The words tern, terne, turn sound the same but have different meanings and spellings. Why do tern, terne, turn sound the same even though they are completely different words?
The answer is simple: tern, terne, turn are homophones of the English language.
A three-masted schooner.
Any of various sea birds of the genus Sterna and related genera, related to and resembling the gulls but characteristically smaller and having a forked tail.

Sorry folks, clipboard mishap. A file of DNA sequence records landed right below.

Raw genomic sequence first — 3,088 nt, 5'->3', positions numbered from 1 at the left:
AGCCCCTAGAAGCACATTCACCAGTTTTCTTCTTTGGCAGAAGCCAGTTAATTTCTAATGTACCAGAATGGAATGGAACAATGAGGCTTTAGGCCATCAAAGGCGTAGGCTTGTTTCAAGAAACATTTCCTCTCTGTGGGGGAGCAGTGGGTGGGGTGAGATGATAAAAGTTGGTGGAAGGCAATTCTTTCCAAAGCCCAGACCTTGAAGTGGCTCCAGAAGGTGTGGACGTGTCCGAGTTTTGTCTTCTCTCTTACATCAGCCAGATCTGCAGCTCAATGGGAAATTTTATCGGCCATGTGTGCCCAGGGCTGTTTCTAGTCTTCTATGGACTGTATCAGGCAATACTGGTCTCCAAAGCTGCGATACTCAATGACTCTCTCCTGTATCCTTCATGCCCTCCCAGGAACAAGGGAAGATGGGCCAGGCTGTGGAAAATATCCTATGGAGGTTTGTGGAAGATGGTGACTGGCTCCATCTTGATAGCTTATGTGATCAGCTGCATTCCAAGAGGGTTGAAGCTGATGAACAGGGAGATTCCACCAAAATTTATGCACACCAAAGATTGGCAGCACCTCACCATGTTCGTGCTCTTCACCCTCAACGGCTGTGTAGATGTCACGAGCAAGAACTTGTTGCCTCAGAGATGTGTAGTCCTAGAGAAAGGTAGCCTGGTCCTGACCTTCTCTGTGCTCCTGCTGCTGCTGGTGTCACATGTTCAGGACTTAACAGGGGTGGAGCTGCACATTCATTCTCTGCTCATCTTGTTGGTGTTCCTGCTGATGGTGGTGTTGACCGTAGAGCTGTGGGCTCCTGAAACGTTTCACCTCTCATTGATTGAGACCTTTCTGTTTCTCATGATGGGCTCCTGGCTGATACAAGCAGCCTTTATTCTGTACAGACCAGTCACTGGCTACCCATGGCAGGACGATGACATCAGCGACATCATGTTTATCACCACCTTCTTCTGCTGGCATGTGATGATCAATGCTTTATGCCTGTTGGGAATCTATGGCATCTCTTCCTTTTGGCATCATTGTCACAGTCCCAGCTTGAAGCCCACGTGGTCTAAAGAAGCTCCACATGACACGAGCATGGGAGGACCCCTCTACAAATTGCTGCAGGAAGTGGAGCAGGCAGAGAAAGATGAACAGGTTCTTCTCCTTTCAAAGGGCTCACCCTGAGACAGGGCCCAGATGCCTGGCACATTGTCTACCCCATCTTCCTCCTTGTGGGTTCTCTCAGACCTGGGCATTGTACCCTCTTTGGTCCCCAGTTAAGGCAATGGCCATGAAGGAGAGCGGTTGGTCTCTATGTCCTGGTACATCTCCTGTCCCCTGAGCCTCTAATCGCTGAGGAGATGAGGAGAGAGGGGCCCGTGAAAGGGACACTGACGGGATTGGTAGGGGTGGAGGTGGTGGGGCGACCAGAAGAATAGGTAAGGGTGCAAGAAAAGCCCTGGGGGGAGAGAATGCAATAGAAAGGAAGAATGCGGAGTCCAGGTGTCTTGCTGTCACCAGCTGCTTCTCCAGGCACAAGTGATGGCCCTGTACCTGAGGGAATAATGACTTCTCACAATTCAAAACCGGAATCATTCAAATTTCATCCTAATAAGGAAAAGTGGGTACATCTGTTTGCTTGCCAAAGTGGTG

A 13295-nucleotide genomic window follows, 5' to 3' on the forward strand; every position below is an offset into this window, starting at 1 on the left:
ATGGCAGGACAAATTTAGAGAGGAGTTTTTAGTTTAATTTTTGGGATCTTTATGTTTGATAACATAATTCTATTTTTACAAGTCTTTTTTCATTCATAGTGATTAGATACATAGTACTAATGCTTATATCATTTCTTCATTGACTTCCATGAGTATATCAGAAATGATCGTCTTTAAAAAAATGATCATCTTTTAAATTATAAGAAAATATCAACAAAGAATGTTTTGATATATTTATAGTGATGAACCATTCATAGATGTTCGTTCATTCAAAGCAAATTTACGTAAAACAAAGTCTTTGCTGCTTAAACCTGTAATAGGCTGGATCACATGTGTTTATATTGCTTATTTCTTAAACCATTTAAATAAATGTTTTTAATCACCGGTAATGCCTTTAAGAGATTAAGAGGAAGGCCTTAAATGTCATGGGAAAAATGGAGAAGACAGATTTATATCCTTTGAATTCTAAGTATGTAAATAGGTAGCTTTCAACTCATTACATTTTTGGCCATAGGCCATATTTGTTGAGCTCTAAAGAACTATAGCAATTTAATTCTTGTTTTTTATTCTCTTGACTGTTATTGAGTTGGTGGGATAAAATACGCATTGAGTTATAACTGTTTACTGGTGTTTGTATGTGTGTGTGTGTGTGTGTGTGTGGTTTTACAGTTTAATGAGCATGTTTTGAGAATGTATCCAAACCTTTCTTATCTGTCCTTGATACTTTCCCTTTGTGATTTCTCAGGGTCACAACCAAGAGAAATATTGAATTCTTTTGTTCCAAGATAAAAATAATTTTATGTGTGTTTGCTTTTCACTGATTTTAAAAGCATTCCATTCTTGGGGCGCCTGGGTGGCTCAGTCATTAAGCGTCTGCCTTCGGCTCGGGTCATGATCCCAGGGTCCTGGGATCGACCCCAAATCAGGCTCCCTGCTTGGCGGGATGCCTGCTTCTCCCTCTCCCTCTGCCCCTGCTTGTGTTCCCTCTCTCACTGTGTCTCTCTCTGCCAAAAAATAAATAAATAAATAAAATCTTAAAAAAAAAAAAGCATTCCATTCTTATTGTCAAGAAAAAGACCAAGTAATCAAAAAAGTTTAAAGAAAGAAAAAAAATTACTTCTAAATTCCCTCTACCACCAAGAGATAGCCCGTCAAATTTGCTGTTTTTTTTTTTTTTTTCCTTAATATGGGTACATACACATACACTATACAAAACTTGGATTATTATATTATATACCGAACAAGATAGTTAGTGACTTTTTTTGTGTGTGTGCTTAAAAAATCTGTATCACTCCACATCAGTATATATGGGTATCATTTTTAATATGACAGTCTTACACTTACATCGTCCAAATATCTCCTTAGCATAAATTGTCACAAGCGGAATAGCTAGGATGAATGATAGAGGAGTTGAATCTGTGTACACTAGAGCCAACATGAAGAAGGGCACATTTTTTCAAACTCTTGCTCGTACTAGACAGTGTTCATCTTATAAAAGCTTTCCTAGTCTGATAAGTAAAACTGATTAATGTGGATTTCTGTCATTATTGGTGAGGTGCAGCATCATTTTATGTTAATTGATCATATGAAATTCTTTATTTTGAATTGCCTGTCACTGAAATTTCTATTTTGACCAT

Games A set of three, especially a combination of three numbers that wins a lottery.
To cause to move around an axis or center; cause to rotate or revolve.
To cause to move around in order to achieve a result, such as opening, closing, tightening, or loosening: turn the key; turn a screw.
To alter or control the functioning of (a mechanical device, for example) by the use of a rotating or similar movement: turned the iron to a hotter setting.
To perform or accomplish by rotating or revolving: turn a somersault.
Definitions from The American Heritage® Dictionary of the English Language, 4th Edition and Wordnik.
Homophones (literally "same sound") are usually defined as words that share the same pronunciation, regardless of how they are spelled.